Novopay is a horror show. A $30 million school payroll system due for completion in 2010 is finally rolled out in August 2012 with a price-tag closer to $100m. Thousands of staff are underpaid, overpaid or not paid at all.
Next, the company that built the flaw-ridden system insists it's "rock solid" and blames klutzy school staff for entering data wrongly. Meanwhile, journalists uncover evidence that bad omens were ignored right up to the "go-live" date, and small-scale trials were abandoned in the panic to meet deadlines.
It is, says Otago University's Professor Robin Gauld, all too familiar. For decades, our government has been blowing hundreds of millions of dollars on useless IT systems. What's worse, it's almost inevitable it will keep on doing so.
In 2006, Gauld co-authored an influential book, Dangerous Enthusiasms, which sought to explain why public sector IT projects so often crash and burn.
The book's conclusions are dispiriting. Quite simply, large-scale IT projects almost always fail, no matter who's doing them - deadlines are missed, budgets are blown, promised functions don't work. Projects are abandoned at huge cost without ever being used.
Business history is littered with pricey IT cock-ups (American candy-maker Hershey recently lost US$150m in sales because of the rushed rollout of an inventory system), but the biggest disasters of all tend to be in the public sector. A 2001 US study found the success rate (ie, on time, on budget, works) for IT projects was around 59 per cent in the retail sector, 27 per cent in manufacturing and 18 per cent in government. Some 28 per cent were abandoned, or failed altogether.
Worse still, the bigger the budget, the worse the odds of success: the same study showed projects worth less than US$750,000 have a 55 per cent success rate, while not a single project of more than US$10m was fully successful.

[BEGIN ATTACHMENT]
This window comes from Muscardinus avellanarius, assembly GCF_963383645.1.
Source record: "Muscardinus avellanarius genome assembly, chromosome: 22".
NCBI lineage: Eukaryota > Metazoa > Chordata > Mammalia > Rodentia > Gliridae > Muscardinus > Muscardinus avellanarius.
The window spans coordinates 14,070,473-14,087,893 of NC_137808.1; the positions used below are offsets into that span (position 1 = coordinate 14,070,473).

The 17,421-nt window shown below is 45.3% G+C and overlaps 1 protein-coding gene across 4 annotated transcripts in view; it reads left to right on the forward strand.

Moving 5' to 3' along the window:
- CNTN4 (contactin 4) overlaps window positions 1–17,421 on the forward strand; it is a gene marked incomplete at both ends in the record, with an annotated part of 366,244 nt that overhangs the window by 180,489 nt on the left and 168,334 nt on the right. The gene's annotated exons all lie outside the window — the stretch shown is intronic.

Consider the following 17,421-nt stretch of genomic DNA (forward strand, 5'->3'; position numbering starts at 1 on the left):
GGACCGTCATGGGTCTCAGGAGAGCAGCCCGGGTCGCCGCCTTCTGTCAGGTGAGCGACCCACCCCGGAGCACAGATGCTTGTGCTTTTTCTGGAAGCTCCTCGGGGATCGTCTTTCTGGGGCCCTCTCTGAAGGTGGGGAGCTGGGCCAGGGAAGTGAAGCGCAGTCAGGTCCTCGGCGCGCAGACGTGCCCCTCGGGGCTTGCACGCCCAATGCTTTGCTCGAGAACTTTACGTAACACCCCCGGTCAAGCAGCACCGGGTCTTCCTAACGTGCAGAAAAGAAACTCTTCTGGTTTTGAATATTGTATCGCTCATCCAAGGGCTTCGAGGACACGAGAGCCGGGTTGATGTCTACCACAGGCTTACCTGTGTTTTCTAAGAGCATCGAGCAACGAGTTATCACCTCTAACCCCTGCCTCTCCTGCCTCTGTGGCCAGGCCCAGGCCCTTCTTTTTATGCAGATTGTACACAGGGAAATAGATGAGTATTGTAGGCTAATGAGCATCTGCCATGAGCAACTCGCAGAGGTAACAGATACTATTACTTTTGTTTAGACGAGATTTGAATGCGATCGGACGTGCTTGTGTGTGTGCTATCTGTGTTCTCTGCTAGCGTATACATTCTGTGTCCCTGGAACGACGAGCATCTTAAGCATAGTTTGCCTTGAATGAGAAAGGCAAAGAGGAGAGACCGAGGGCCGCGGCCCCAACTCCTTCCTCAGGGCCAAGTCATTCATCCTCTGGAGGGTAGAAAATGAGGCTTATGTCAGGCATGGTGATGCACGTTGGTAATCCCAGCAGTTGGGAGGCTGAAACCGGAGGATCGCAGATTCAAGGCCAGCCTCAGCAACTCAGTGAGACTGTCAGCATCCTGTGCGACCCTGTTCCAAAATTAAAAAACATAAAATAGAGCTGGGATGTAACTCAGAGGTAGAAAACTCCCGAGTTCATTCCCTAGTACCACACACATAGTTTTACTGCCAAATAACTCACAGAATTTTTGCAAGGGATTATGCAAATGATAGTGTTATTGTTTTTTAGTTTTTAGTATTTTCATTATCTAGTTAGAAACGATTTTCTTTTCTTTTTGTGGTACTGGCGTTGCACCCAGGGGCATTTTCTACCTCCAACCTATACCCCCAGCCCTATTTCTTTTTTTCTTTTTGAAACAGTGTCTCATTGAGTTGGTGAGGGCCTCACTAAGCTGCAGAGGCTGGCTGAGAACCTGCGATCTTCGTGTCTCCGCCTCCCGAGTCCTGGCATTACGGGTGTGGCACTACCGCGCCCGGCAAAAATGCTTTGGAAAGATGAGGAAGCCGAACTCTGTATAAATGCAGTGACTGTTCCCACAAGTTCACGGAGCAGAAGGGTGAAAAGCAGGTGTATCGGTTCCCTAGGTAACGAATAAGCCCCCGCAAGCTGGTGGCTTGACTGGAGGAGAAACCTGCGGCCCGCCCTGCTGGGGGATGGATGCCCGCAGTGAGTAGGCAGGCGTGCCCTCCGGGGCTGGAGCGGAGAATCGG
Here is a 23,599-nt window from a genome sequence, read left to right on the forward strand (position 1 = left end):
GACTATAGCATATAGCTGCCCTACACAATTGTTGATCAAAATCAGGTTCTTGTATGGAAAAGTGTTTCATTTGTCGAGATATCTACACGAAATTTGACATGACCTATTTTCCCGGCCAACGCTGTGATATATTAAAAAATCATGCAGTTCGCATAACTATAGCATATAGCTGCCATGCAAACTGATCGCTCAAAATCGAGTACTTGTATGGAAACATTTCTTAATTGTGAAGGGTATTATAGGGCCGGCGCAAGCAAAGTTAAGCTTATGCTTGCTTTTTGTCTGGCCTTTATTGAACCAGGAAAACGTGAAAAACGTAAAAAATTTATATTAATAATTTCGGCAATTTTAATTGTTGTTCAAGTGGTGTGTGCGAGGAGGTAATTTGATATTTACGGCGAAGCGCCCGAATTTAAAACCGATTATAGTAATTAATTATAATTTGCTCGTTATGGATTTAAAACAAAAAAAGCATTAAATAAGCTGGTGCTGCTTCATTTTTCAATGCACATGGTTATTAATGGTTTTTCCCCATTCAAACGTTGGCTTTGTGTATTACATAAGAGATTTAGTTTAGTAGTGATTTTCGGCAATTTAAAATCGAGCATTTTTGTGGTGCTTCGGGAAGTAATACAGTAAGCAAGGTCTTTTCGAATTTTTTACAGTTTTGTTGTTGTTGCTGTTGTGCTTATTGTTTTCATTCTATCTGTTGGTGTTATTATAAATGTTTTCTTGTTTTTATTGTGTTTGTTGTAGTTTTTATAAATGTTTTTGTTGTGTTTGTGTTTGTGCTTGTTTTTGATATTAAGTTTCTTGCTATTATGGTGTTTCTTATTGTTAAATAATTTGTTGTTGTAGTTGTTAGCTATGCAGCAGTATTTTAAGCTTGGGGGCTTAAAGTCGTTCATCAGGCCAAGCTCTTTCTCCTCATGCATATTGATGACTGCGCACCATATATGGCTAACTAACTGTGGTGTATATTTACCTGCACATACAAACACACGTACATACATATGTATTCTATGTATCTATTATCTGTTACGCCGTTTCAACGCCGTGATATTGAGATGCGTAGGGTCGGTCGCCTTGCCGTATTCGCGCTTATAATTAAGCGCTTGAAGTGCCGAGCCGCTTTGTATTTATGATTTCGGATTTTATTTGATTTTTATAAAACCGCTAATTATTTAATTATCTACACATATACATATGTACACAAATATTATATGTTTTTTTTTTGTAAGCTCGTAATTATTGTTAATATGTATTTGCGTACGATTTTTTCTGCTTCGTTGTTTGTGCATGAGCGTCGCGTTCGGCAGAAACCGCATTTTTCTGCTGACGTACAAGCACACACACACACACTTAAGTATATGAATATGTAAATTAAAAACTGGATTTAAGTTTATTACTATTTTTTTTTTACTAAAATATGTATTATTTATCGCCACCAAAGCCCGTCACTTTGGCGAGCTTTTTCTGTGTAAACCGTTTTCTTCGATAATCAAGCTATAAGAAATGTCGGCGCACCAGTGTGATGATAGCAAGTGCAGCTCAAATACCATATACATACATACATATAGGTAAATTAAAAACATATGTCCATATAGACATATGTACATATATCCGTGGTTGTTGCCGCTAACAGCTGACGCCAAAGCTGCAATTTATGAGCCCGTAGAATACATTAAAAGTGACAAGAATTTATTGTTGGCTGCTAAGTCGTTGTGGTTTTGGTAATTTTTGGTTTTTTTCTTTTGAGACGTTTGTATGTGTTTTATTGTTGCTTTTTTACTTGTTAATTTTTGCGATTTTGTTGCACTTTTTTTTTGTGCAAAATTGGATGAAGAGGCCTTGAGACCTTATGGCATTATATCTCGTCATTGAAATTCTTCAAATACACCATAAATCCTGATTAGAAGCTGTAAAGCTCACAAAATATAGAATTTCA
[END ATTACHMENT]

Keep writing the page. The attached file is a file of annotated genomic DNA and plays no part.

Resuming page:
And although Novopay may look horrendous, and will no doubt ruin Christmas for numerous teachers, at least it's functioning to some extent. New Zealand's most spectacular IT cock-ups have gone up in flames before takeoff.
Take INCIS, the police's "Integrated National Crime Investigation System", developed for 10 years at a cost of $100m and finally abandoned in 1999 having never become operational. Or the $17m spent on a Health Waikato computer system that was abandoned in 2000, or the $26m spent on a similar system for Capital Coast Health that only ever performed a fraction of its intended functions.
Abroad, where populations and budgets are so much bigger, the price of failure is eye-watering. In the UK, £20 billion has been sunk in a scandal-ridden and uncompleted project to computerise the National Health Service. In Australia, a botched health payroll system built by IBM for Queensland Health has cost A$500m, and has seen 50,000 staff being overpaid more than A$90m.
So what's going wrong? Aren't computer geeks meant to be smart?
In his book, Gauld and co-author Shaun Goldfinch concluded that big IT projects fail because of four "dangerous enthusiasms".
First you have enthusiastic and ambitious salespeople, who will say anything to get their foot in the door.
Then you have managers with performance-related contracts (particularly prevalent in New Zealand's deregulated public sector) determined to make their mark. "So they're very keen to get new wizardry in place and to forge deals and show they've made a difference."